Wednesday, December 16, 2015

     Yesterday, a young woman and her mother came into my life. I had never met either of them, but the experience of this meeting resonates with me at 3:48 a.m. as I write. They were strangers until I spent almost two hours with them in a coffee shop downtown. It is important to note that I had tried to meet with them a couple of weeks ago, but they didn’t show up for reasons I didn’t understand until yesterday. I waited that first time almost an hour and was annoyed that I had wasted my time to the point that I no longer intended to pursue the contact. After the daughter texted me a couple of times asking my forgiveness and pleading for another chance, I relented. Maybe it’s the season, but something drew me to that plea. 

     Several red flags and an honest look at my own self-talk contributed to my reluctance
and my follow-through. First, the daughter indicated that she didn’t drive and that she had to rely on her brother for transportation. He had just gotten out of rehab. Secondly, the young woman is from an island about which I know nothing, so I had to ask myself if the combination of the brother’s issues and their culture was giving me pause. Finally, the fact that the texts were not very mature-sounding, even somewhat child-like, I asked myself why I was even contemplating this meeting. Considering myself open-minded, unprejudiced and forgiving, I agreed to a second effort, telling her that I would only wait 15 minutes, as I had other appointments.

    I got there yesterday with all of these thoughts floating around in my head. When she was not there 11 minutes after our designated time, I sent her a text to ask how far away she was. Long story short, she showed up 30 minutes late.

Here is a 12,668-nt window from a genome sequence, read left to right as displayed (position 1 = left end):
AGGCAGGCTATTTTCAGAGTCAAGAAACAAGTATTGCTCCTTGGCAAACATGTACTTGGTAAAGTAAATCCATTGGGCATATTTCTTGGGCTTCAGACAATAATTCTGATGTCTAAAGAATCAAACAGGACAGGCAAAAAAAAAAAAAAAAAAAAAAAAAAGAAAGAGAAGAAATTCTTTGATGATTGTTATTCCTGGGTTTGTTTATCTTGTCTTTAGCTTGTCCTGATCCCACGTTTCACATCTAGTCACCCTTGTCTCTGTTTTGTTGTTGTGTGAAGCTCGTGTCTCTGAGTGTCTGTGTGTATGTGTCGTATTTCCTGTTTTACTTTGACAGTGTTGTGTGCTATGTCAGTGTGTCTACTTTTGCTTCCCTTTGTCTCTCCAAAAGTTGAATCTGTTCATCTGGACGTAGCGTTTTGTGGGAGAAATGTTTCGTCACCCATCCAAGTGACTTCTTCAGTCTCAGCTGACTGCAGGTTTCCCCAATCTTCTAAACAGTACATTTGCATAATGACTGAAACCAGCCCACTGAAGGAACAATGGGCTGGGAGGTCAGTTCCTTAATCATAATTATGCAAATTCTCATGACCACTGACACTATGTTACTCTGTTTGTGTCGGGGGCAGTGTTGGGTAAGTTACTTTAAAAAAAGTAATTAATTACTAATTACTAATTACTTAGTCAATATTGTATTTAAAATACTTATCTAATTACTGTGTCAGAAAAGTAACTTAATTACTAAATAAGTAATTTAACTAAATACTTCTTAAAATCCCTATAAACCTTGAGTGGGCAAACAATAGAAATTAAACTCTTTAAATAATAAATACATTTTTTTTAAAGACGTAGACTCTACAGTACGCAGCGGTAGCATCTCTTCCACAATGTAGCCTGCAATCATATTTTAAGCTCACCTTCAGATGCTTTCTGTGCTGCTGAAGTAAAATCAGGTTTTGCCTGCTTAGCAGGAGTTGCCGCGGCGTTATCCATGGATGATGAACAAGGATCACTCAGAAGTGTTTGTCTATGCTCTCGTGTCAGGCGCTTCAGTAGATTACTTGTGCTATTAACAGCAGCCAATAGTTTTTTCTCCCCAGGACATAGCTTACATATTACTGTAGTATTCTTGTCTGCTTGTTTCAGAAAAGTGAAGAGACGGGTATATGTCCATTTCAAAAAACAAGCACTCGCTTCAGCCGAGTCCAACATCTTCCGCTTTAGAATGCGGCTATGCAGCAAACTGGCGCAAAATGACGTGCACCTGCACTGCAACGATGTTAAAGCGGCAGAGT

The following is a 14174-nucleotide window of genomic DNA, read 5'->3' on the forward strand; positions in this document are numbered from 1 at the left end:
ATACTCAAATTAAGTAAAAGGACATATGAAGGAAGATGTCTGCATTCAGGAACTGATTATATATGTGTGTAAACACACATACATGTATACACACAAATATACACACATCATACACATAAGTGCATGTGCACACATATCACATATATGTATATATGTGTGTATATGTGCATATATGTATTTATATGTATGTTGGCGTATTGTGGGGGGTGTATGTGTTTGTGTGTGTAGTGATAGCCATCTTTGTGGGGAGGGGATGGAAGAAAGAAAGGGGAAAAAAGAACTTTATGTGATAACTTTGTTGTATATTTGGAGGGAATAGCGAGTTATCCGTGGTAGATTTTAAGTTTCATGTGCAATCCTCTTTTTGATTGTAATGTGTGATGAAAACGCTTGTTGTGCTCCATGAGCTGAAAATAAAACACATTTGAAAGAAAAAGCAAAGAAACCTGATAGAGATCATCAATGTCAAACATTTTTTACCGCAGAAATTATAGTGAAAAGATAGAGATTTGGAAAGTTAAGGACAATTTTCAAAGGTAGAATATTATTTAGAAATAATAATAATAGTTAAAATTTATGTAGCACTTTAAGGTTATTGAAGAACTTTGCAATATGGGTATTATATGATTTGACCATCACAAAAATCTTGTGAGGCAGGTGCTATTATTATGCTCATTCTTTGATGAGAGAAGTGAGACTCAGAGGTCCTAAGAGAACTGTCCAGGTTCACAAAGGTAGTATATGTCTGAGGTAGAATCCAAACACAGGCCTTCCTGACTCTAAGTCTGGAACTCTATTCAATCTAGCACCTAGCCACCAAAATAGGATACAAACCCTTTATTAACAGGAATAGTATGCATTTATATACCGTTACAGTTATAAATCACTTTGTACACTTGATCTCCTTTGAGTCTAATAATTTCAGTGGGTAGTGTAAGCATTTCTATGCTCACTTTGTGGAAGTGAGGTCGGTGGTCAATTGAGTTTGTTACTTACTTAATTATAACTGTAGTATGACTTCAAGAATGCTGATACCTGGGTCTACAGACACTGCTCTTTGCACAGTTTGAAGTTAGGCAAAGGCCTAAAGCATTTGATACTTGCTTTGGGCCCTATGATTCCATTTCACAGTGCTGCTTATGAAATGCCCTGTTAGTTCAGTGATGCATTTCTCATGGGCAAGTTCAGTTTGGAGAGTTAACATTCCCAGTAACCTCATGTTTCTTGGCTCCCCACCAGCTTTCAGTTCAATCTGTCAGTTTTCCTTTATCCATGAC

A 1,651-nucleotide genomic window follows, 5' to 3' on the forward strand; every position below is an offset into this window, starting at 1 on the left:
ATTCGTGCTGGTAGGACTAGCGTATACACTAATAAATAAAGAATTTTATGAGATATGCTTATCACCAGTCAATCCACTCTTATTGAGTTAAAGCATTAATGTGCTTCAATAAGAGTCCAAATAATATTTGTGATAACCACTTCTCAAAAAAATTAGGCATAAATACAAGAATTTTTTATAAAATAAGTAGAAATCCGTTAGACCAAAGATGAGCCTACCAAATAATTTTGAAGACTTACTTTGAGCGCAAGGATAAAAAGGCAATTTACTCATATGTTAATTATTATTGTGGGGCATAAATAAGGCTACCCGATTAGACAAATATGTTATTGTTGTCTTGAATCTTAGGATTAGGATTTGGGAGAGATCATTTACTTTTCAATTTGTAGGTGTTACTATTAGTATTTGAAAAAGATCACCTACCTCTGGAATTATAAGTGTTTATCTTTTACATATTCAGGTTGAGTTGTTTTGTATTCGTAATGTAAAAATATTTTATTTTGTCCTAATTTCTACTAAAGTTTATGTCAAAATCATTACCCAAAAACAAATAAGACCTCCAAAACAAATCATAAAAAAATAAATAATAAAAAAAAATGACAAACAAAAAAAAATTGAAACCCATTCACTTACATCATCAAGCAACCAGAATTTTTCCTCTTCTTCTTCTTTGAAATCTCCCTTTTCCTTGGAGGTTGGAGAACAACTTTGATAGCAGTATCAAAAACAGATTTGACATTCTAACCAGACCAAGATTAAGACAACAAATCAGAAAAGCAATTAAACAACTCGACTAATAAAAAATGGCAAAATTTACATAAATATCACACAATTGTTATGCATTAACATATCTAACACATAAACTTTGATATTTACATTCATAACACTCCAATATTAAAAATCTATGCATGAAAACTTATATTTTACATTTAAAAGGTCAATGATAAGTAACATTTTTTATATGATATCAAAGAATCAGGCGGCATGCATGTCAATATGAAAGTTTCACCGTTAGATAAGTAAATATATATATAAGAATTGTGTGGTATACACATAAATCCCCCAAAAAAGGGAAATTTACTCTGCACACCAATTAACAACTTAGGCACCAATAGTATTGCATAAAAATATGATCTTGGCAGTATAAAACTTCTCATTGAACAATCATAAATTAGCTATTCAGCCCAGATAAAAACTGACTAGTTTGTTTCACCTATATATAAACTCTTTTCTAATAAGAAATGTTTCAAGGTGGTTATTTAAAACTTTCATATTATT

When she walked in the door with her Mom, I instantly softened. First, because they showed up, and I thought, “Ok. This is legitimate.” Secondly, they seemed eager to tell me their story, and finally, their warm smiles reeled me in.

     My first question after telling me that their transportation issue was not working for me was, “What is it that you are hoping to accomplish?” After the daughter told me she was 20 years old and working to finish her GED, I listened to a fascinating tale of innocence and tragedy. In the two hours we spent together, I got a glimpse of a world unknown to me, and I found myself marveling at the strength and determination of these two women who were ready to offer me a role in realizing their purpose. We embraced when we left each other, and I was filled with a sense of magic and wonder—why had these two women come into my life, and how would their story affect me going forward?

     I cannot divulge the exact nature of their story, but what I have learned over time is that sometimes strangers walk into our lives for a reason. As banal as that may sound, it’s true. In this case, their story gives me purpose. I may have an opportunity to help a young woman realize a dream, however unrealistic it may seem to me. I may be one catalyst to her finding the next person to carry her closer to her purpose. Or, I may never see her again. The point is, she gave me pause about my own purpose. What am I doing in my life to really help others? I volunteer for several organizations where I give my time, my energy, my creative thoughts, but I am not really helping anyone. Here is a chance to do that in the context of what I do best: teach.